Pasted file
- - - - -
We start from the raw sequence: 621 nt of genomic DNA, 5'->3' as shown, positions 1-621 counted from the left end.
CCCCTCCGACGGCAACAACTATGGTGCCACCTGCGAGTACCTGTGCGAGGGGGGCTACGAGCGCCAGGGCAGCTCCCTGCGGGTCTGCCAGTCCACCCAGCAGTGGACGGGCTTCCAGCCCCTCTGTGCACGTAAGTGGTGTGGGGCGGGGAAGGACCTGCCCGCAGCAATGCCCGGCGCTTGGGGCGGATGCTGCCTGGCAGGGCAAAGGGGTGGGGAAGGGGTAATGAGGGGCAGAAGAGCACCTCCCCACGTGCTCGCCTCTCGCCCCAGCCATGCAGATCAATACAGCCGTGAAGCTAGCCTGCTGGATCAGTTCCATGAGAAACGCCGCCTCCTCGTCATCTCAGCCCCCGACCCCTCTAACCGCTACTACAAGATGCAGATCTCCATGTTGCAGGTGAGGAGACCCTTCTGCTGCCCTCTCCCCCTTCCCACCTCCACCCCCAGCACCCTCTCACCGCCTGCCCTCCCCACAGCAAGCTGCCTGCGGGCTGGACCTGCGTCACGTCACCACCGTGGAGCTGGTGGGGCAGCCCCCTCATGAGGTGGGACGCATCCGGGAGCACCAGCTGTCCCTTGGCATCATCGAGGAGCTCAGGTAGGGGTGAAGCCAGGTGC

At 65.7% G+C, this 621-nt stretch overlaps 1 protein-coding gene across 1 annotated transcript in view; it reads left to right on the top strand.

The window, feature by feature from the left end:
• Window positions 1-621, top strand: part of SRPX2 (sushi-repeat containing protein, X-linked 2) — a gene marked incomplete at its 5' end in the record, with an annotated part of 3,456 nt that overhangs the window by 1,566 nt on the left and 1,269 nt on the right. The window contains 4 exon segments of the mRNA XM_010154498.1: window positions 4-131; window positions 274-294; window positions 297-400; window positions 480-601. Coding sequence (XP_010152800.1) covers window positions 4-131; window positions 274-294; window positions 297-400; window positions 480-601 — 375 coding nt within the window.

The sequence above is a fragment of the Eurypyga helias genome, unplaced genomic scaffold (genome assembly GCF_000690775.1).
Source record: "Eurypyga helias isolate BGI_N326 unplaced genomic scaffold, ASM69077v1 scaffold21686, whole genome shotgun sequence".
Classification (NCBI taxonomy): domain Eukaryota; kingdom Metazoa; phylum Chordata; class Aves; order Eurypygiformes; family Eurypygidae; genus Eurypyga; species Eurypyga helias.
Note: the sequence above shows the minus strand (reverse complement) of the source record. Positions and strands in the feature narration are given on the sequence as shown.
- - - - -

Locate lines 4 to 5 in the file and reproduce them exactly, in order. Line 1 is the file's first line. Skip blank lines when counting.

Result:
The window, feature by feature from the left end:
• Window positions 1-621, top strand: part of SRPX2 (sushi-repeat containing protein, X-linked 2) — a gene marked incomplete at its 5' end in the record, with an annotated part of 3,456 nt that overhangs the window by 1,566 nt on the left and 1,269 nt on the right. The window contains 4 exon segments of the mRNA XM_010154498.1: window positions 4-131; window positions 274-294; window positions 297-400; window positions 480-601. Coding sequence (XP_010152800.1) covers window positions 4-131; window positions 274-294; window positions 297-400; window positions 480-601 — 375 coding nt within the window.